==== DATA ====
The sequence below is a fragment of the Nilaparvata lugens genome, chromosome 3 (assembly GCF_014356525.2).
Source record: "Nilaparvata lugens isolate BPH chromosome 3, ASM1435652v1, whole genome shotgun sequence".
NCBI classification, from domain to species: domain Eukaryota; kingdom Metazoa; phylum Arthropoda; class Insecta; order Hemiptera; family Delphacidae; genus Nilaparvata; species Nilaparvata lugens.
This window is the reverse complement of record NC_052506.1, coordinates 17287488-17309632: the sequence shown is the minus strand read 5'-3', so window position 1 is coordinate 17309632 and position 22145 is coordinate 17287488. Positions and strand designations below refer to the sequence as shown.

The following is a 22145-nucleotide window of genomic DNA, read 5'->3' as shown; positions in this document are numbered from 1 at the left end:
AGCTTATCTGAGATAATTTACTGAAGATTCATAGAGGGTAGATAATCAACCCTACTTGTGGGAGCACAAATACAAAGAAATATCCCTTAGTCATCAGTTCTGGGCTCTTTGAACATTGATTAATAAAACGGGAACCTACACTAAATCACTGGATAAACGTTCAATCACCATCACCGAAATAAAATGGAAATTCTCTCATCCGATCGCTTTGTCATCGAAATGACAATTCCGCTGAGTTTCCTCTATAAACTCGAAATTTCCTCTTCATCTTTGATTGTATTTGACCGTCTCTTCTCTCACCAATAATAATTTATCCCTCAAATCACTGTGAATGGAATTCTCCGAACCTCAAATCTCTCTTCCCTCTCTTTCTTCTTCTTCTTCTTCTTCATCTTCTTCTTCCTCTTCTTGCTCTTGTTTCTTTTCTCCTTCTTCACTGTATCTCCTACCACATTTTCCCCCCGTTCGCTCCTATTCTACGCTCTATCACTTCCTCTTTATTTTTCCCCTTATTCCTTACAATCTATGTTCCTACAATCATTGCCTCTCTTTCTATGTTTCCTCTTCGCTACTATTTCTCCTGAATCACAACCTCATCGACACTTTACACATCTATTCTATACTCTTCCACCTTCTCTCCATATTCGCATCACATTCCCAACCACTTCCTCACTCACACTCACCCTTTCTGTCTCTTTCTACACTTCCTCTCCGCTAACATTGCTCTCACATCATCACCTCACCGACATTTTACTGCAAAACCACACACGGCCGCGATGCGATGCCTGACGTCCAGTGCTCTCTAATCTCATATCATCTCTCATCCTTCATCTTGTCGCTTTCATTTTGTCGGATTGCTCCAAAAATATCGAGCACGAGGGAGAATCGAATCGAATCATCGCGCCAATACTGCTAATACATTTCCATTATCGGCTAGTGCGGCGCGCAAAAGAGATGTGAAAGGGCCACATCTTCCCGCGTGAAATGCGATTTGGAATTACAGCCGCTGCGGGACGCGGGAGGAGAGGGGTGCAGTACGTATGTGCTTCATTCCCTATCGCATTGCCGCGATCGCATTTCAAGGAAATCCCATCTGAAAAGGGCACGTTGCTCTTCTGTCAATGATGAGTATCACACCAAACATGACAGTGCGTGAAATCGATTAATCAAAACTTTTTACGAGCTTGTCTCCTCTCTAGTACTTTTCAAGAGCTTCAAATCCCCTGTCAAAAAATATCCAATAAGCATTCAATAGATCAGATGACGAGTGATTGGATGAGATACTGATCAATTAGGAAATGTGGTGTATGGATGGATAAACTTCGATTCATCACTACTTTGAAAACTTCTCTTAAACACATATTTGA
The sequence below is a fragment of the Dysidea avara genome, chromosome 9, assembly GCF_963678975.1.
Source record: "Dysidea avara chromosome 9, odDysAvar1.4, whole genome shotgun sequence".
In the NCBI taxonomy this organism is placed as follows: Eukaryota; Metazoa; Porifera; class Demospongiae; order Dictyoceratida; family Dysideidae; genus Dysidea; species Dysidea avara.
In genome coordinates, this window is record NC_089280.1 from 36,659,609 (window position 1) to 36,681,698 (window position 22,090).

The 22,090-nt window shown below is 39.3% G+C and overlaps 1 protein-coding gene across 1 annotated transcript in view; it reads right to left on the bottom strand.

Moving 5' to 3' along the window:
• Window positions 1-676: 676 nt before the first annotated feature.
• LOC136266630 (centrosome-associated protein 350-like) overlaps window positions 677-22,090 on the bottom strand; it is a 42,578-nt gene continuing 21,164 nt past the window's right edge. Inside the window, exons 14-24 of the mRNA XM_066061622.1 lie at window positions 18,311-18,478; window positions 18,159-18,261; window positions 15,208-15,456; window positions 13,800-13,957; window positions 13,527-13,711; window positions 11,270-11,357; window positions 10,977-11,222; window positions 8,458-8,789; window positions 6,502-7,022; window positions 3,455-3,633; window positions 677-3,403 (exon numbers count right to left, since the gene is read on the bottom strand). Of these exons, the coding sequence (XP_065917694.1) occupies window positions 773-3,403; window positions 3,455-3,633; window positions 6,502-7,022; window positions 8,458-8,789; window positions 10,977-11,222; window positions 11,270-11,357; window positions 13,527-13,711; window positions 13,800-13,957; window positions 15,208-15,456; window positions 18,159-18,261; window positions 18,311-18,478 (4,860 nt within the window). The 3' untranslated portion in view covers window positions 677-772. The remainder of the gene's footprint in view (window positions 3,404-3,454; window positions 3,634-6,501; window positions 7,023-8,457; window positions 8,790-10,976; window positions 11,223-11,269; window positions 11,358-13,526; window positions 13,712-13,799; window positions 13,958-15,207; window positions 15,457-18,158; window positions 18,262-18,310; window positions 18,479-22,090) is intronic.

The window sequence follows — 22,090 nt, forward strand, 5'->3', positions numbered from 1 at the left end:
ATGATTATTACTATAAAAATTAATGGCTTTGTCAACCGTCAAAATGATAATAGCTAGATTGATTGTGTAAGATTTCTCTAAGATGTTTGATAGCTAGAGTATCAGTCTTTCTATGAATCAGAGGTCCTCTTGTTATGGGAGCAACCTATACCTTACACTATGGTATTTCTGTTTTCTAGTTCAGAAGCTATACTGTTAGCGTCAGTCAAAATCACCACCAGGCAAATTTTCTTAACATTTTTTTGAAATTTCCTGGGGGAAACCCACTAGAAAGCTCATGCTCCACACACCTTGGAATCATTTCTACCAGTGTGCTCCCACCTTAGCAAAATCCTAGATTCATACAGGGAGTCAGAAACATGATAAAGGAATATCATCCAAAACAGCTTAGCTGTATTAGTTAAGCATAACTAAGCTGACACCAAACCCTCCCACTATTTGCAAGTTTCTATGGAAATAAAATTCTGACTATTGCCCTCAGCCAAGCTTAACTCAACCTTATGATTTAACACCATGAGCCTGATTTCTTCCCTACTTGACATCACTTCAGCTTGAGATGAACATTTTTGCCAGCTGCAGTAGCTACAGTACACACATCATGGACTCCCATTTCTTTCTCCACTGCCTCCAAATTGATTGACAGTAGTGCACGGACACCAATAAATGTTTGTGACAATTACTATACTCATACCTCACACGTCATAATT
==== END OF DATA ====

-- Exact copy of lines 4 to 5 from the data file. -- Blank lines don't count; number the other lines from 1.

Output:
This window is the reverse complement of record NC_052506.1, coordinates 17287488-17309632: the sequence shown is the minus strand read 5'-3', so window position 1 is coordinate 17309632 and position 22145 is coordinate 17287488. Positions and strand designations below refer to the sequence as shown.

The following is a 22145-nucleotide window of genomic DNA, read 5'->3' as shown; positions in this document are numbered from 1 at the left end: